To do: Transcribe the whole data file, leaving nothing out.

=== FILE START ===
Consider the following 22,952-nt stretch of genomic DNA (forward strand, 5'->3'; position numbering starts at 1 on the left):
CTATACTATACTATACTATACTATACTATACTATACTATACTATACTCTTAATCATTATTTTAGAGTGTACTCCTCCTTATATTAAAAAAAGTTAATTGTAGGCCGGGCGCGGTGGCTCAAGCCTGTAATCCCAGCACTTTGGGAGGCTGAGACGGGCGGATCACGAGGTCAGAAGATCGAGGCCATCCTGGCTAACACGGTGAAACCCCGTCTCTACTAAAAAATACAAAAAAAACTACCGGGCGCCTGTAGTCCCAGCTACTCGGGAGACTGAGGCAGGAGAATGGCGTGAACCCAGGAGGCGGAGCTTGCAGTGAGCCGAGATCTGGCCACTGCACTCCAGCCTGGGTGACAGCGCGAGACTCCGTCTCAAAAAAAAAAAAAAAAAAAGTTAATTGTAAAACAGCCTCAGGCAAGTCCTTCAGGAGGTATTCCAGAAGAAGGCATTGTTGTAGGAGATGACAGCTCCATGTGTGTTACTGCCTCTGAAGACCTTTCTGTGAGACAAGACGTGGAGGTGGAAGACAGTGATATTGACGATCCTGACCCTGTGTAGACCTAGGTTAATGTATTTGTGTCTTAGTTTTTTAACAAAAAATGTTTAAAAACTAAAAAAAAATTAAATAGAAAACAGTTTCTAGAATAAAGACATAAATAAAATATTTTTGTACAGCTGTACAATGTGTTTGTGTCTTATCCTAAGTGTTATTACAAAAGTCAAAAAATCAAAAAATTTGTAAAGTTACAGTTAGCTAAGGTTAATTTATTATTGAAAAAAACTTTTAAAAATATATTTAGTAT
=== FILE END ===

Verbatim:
Consider the following 22,952-nt stretch of genomic DNA (forward strand, 5'->3'; position numbering starts at 1 on the left):
CTATACTATACTATACTATACTATACTATACTATACTATACTATACTCTTAATCATTATTTTAGAGTGTACTCCTCCTTATATTAAAAAAAGTTAATTGTAGGCCGGGCGCGGTGGCTCAAGCCTGTAATCCCAGCACTTTGGGAGGCTGAGACGGGCGGATCACGAGGTCAGAAGATCGAGGCCATCCTGGCTAACACGGTGAAACCCCGTCTCTACTAAAAAATACAAAAAAAACTACCGGGCGCCTGTAGTCCCAGCTACTCGGGAGACTGAGGCAGGAGAATGGCGTGAACCCAGGAGGCGGAGCTTGCAGTGAGCCGAGATCTGGCCACTGCACTCCAGCCTGGGTGACAGCGCGAGACTCCGTCTCAAAAAAAAAAAAAAAAAAAGTTAATTGTAAAACAGCCTCAGGCAAGTCCTTCAGGAGGTATTCCAGAAGAAGGCATTGTTGTAGGAGATGACAGCTCCATGTGTGTTACTGCCTCTGAAGACCTTTCTGTGAGACAAGACGTGGAGGTGGAAGACAGTGATATTGACGATCCTGACCCTGTGTAGACCTAGGTTAATGTATTTGTGTCTTAGTTTTTTAACAAAAAATGTTTAAAAACTAAAAAAAAATTAAATAGAAAACAGTTTCTAGAATAAAGACATAAATAAAATATTTTTGTACAGCTGTACAATGTGTTTGTGTCTTATCCTAAGTGTTATTACAAAAGTCAAAAAATCAAAAAATTTGTAAAGTTACAGTTAGCTAAGGTTAATTTATTATTGAAAAAAACTTTTAAAAATATATTTAGTAT